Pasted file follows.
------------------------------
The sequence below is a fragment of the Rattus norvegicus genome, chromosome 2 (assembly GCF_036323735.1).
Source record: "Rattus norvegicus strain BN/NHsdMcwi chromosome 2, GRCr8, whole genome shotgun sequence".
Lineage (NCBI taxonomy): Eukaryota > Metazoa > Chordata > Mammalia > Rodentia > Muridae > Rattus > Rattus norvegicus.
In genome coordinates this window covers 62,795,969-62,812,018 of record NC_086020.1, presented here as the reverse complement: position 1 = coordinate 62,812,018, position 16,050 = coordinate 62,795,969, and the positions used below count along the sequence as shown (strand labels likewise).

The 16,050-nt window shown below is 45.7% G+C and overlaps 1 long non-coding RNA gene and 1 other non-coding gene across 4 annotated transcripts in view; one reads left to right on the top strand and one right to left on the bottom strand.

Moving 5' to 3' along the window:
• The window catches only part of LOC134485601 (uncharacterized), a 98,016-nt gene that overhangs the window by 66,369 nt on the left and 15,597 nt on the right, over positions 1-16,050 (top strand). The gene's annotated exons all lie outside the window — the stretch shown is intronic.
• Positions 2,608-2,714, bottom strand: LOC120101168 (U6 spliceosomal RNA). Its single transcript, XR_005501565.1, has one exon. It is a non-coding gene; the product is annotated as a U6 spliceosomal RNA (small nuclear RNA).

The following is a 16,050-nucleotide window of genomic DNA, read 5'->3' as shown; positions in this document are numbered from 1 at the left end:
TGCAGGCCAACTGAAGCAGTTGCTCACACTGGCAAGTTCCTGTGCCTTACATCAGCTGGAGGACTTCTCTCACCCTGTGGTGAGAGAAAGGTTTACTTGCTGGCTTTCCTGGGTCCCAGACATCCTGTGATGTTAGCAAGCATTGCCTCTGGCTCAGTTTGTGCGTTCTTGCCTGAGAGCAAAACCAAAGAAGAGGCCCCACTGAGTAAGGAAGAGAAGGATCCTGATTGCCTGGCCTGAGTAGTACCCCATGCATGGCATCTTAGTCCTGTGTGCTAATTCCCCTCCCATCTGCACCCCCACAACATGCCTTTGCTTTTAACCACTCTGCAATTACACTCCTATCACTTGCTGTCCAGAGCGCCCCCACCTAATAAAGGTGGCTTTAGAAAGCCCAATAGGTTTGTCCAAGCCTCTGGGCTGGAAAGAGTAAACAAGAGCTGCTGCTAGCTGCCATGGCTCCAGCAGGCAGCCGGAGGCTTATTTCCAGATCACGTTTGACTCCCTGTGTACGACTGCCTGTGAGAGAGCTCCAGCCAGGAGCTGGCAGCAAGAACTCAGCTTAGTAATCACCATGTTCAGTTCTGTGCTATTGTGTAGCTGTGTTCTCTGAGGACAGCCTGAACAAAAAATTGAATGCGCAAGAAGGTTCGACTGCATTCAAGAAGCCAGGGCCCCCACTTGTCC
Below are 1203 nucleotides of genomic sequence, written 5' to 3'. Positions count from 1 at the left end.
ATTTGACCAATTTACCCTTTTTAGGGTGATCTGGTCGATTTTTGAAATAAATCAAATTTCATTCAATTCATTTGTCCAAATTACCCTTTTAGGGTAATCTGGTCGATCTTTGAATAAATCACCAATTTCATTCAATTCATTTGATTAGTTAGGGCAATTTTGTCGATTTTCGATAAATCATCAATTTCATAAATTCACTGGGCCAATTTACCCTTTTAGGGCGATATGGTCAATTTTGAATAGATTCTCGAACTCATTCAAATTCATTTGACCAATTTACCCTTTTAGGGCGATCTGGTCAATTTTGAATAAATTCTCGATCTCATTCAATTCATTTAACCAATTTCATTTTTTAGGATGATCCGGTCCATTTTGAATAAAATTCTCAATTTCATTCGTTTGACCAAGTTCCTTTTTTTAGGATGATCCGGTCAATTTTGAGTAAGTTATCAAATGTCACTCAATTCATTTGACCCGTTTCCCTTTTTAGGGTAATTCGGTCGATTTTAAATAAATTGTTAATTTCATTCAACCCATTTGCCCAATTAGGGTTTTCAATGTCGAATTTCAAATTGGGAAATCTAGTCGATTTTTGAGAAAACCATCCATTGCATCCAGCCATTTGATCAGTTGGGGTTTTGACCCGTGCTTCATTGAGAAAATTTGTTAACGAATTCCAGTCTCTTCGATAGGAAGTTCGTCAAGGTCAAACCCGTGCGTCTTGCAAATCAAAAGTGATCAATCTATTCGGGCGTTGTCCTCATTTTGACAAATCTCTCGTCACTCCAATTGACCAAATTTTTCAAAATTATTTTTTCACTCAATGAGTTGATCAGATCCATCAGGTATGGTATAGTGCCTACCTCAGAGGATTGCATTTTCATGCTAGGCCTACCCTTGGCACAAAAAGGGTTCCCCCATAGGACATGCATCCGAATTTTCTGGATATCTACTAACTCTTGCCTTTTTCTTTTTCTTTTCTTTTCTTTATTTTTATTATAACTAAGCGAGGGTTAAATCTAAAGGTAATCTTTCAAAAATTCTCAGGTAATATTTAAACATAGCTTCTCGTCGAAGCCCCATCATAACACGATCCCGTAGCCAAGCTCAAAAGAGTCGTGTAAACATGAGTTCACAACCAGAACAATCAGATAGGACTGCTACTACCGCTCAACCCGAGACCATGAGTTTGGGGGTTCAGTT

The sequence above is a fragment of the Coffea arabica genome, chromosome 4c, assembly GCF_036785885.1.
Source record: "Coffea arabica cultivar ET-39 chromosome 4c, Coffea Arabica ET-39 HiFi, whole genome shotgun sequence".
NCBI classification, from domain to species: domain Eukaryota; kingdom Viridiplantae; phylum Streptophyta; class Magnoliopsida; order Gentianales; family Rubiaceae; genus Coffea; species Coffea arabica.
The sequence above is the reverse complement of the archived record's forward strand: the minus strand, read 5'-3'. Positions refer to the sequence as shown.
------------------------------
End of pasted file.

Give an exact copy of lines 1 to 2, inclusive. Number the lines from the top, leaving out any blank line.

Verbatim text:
The sequence below is a fragment of the Rattus norvegicus genome, chromosome 2 (assembly GCF_036323735.1).
Source record: "Rattus norvegicus strain BN/NHsdMcwi chromosome 2, GRCr8, whole genome shotgun sequence".